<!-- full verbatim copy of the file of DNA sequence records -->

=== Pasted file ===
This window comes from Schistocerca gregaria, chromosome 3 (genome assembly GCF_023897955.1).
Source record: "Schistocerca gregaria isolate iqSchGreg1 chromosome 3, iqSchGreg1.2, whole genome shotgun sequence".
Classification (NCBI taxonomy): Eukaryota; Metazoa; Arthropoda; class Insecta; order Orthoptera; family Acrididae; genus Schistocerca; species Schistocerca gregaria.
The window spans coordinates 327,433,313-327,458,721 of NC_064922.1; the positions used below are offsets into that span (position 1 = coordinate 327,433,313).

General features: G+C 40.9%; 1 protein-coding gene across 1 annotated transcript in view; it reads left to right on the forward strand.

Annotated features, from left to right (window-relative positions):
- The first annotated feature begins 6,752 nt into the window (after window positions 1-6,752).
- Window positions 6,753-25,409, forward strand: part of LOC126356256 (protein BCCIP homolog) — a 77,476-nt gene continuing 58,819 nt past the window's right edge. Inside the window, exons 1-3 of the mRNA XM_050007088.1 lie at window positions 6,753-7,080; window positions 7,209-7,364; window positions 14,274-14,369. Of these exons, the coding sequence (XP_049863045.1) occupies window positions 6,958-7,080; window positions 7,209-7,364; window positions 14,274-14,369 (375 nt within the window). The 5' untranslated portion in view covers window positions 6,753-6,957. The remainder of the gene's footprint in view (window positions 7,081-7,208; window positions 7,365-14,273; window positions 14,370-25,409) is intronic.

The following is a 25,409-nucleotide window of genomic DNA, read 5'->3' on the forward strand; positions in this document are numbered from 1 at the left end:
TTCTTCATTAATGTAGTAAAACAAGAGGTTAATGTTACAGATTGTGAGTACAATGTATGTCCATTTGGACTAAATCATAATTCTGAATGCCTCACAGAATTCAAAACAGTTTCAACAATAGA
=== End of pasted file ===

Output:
This window comes from Schistocerca gregaria, chromosome 3 (genome assembly GCF_023897955.1).
Source record: "Schistocerca gregaria isolate iqSchGreg1 chromosome 3, iqSchGreg1.2, whole genome shotgun sequence".
Classification (NCBI taxonomy): Eukaryota; Metazoa; Arthropoda; class Insecta; order Orthoptera; family Acrididae; genus Schistocerca; species Schistocerca gregaria.
The window spans coordinates 327,433,313-327,458,721 of NC_064922.1; the positions used below are offsets into that span (position 1 = coordinate 327,433,313).

General features: G+C 40.9%; 1 protein-coding gene across 1 annotated transcript in view; it reads left to right on the forward strand.

Annotated features, from left to right (window-relative positions):
- The first annotated feature begins 6,752 nt into the window (after window positions 1-6,752).
- Window positions 6,753-25,409, forward strand: part of LOC126356256 (protein BCCIP homolog) — a 77,476-nt gene continuing 58,819 nt past the window's right edge. Inside the window, exons 1-3 of the mRNA XM_050007088.1 lie at window positions 6,753-7,080; window positions 7,209-7,364; window positions 14,274-14,369. Of these exons, the coding sequence (XP_049863045.1) occupies window positions 6,958-7,080; window positions 7,209-7,364; window positions 14,274-14,369 (375 nt within the window). The 5' untranslated portion in view covers window positions 6,753-6,957. The remainder of the gene's footprint in view (window positions 7,081-7,208; window positions 7,365-14,273; window positions 14,370-25,409) is intronic.

The following is a 25,409-nucleotide window of genomic DNA, read 5'->3' on the forward strand; positions in this document are numbered from 1 at the left end:
TTCTTCATTAATGTAGTAAAACAAGAGGTTAATGTTACAGATTGTGAGTACAATGTATGTCCATTTGGACTAAATCATAATTCTGAATGCCTCACAGAATTCAAAACAGTTTCAACAATAGA